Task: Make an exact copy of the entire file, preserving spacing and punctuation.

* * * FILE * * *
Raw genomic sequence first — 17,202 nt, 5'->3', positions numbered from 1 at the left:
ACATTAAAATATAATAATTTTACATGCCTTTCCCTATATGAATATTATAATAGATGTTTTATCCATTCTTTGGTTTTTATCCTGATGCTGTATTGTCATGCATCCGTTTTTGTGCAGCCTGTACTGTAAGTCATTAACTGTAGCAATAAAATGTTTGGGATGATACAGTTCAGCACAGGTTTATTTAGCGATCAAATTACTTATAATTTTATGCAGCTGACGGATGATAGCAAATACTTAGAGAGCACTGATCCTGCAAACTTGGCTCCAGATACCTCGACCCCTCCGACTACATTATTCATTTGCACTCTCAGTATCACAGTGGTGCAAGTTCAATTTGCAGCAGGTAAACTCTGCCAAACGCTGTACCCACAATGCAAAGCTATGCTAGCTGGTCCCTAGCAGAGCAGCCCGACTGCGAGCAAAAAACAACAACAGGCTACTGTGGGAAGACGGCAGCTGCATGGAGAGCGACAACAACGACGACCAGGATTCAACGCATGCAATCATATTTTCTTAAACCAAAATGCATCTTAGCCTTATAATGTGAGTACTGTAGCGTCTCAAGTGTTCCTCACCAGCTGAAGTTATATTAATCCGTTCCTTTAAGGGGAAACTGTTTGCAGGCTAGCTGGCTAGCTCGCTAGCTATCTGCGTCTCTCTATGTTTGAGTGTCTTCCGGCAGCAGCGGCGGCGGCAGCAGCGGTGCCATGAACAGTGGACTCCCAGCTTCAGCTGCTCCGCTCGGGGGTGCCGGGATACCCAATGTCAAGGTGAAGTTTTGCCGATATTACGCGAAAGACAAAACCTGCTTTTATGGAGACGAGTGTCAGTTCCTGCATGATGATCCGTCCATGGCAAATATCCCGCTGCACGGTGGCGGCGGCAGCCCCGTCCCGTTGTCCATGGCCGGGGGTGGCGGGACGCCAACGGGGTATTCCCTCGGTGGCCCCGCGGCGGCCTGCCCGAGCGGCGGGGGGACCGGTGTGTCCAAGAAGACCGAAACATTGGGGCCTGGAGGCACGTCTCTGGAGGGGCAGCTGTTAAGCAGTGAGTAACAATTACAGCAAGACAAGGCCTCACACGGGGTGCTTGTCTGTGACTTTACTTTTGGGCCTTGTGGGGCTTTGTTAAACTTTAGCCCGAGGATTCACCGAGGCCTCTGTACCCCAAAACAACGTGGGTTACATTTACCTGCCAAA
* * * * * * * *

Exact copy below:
Raw genomic sequence first — 17,202 nt, 5'->3', positions numbered from 1 at the left:
ACATTAAAATATAATAATTTTACATGCCTTTCCCTATATGAATATTATAATAGATGTTTTATCCATTCTTTGGTTTTTATCCTGATGCTGTATTGTCATGCATCCGTTTTTGTGCAGCCTGTACTGTAAGTCATTAACTGTAGCAATAAAATGTTTGGGATGATACAGTTCAGCACAGGTTTATTTAGCGATCAAATTACTTATAATTTTATGCAGCTGACGGATGATAGCAAATACTTAGAGAGCACTGATCCTGCAAACTTGGCTCCAGATACCTCGACCCCTCCGACTACATTATTCATTTGCACTCTCAGTATCACAGTGGTGCAAGTTCAATTTGCAGCAGGTAAACTCTGCCAAACGCTGTACCCACAATGCAAAGCTATGCTAGCTGGTCCCTAGCAGAGCAGCCCGACTGCGAGCAAAAAACAACAACAGGCTACTGTGGGAAGACGGCAGCTGCATGGAGAGCGACAACAACGACGACCAGGATTCAACGCATGCAATCATATTTTCTTAAACCAAAATGCATCTTAGCCTTATAATGTGAGTACTGTAGCGTCTCAAGTGTTCCTCACCAGCTGAAGTTATATTAATCCGTTCCTTTAAGGGGAAACTGTTTGCAGGCTAGCTGGCTAGCTCGCTAGCTATCTGCGTCTCTCTATGTTTGAGTGTCTTCCGGCAGCAGCGGCGGCGGCAGCAGCGGTGCCATGAACAGTGGACTCCCAGCTTCAGCTGCTCCGCTCGGGGGTGCCGGGATACCCAATGTCAAGGTGAAGTTTTGCCGATATTACGCGAAAGACAAAACCTGCTTTTATGGAGACGAGTGTCAGTTCCTGCATGATGATCCGTCCATGGCAAATATCCCGCTGCACGGTGGCGGCGGCAGCCCCGTCCCGTTGTCCATGGCCGGGGGTGGCGGGACGCCAACGGGGTATTCCCTCGGTGGCCCCGCGGCGGCCTGCCCGAGCGGCGGGGGGACCGGTGTGTCCAAGAAGACCGAAACATTGGGGCCTGGAGGCACGTCTCTGGAGGGGCAGCTGTTAAGCAGTGAGTAACAATTACAGCAAGACAAGGCCTCACACGGGGTGCTTGTCTGTGACTTTACTTTTGGGCCTTGTGGGGCTTTGTTAAACTTTAGCCCGAGGATTCACCGAGGCCTCTGTACCCCAAAACAACGTGGGTTACATTTACCTGCCAAA